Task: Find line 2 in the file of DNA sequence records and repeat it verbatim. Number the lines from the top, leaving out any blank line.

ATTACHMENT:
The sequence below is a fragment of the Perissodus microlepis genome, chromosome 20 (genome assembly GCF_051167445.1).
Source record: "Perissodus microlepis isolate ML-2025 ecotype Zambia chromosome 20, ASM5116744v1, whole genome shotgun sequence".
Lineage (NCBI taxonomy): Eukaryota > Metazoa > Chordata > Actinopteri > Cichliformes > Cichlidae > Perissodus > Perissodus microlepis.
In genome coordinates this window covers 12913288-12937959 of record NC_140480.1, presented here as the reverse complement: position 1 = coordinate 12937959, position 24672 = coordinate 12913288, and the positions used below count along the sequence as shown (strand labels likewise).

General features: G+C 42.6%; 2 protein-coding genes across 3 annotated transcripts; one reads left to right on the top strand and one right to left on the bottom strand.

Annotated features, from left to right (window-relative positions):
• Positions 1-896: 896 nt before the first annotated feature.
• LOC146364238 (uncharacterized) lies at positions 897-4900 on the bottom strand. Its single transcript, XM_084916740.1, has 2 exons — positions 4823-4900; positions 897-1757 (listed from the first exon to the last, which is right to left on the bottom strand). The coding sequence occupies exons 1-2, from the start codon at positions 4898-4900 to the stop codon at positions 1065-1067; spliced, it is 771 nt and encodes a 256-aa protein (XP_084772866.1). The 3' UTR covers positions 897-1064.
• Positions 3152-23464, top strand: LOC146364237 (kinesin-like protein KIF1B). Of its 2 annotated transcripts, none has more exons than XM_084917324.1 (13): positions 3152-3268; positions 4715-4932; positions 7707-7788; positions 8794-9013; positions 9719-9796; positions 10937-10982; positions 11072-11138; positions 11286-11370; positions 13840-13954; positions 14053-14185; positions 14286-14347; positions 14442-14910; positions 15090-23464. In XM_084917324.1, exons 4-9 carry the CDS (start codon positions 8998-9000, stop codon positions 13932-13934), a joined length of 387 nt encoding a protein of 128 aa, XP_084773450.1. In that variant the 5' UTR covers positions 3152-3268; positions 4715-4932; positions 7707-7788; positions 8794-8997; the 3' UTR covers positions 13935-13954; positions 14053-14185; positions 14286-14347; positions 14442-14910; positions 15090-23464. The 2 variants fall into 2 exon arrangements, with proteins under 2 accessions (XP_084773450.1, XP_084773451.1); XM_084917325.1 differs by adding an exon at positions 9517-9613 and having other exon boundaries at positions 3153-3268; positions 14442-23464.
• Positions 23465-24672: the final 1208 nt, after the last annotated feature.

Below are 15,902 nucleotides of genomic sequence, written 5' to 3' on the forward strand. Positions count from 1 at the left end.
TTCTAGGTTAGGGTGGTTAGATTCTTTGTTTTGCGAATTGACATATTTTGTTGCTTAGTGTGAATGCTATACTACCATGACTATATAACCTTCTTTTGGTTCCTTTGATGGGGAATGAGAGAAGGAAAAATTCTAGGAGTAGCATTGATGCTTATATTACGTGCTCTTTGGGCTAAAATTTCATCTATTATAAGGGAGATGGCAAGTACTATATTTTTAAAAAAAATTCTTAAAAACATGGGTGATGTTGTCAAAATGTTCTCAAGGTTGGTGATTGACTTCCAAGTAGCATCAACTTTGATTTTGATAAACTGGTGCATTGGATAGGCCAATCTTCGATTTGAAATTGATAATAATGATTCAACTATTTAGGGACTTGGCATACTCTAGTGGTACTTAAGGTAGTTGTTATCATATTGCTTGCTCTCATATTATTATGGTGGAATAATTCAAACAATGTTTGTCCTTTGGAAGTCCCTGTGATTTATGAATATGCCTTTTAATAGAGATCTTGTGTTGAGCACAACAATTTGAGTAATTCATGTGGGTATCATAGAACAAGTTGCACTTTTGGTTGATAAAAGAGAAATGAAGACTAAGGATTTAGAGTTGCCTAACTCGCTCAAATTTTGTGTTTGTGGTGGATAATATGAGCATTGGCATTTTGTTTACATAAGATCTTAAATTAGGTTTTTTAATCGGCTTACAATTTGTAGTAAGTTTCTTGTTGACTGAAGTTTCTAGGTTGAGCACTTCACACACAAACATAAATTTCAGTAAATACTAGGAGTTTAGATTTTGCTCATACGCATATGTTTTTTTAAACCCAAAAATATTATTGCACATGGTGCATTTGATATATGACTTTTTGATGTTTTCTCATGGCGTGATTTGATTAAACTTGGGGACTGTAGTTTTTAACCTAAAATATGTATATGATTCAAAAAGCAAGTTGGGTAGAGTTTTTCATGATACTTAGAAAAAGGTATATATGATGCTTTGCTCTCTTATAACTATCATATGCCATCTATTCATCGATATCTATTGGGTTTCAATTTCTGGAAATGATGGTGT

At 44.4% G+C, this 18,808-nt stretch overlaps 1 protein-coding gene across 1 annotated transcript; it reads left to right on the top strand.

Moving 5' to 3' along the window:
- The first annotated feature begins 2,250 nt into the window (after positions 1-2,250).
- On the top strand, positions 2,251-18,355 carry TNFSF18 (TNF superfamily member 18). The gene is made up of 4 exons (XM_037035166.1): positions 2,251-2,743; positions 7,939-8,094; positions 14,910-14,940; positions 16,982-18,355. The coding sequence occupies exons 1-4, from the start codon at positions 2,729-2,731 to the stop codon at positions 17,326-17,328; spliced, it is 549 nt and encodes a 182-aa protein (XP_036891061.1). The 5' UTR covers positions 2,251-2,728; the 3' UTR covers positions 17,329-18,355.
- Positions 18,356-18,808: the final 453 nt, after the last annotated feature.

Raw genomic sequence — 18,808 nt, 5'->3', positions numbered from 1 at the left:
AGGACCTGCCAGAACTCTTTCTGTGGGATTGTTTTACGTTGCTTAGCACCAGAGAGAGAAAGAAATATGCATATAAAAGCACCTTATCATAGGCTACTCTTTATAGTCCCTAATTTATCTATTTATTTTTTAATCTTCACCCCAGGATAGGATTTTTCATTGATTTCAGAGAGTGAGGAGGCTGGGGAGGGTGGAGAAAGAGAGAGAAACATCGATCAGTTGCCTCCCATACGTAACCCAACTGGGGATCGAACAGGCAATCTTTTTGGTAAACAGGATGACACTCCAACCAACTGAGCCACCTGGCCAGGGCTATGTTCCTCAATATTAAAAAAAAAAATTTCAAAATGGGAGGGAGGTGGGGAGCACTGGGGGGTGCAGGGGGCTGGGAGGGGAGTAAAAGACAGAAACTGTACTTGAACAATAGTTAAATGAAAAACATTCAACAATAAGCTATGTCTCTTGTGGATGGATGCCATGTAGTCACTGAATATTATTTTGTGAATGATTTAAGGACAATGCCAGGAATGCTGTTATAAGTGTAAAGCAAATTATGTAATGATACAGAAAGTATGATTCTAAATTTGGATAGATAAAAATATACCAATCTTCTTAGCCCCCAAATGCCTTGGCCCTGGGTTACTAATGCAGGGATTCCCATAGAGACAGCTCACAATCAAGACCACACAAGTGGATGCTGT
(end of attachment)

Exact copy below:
Source record: "Perissodus microlepis isolate ML-2025 ecotype Zambia chromosome 20, ASM5116744v1, whole genome shotgun sequence".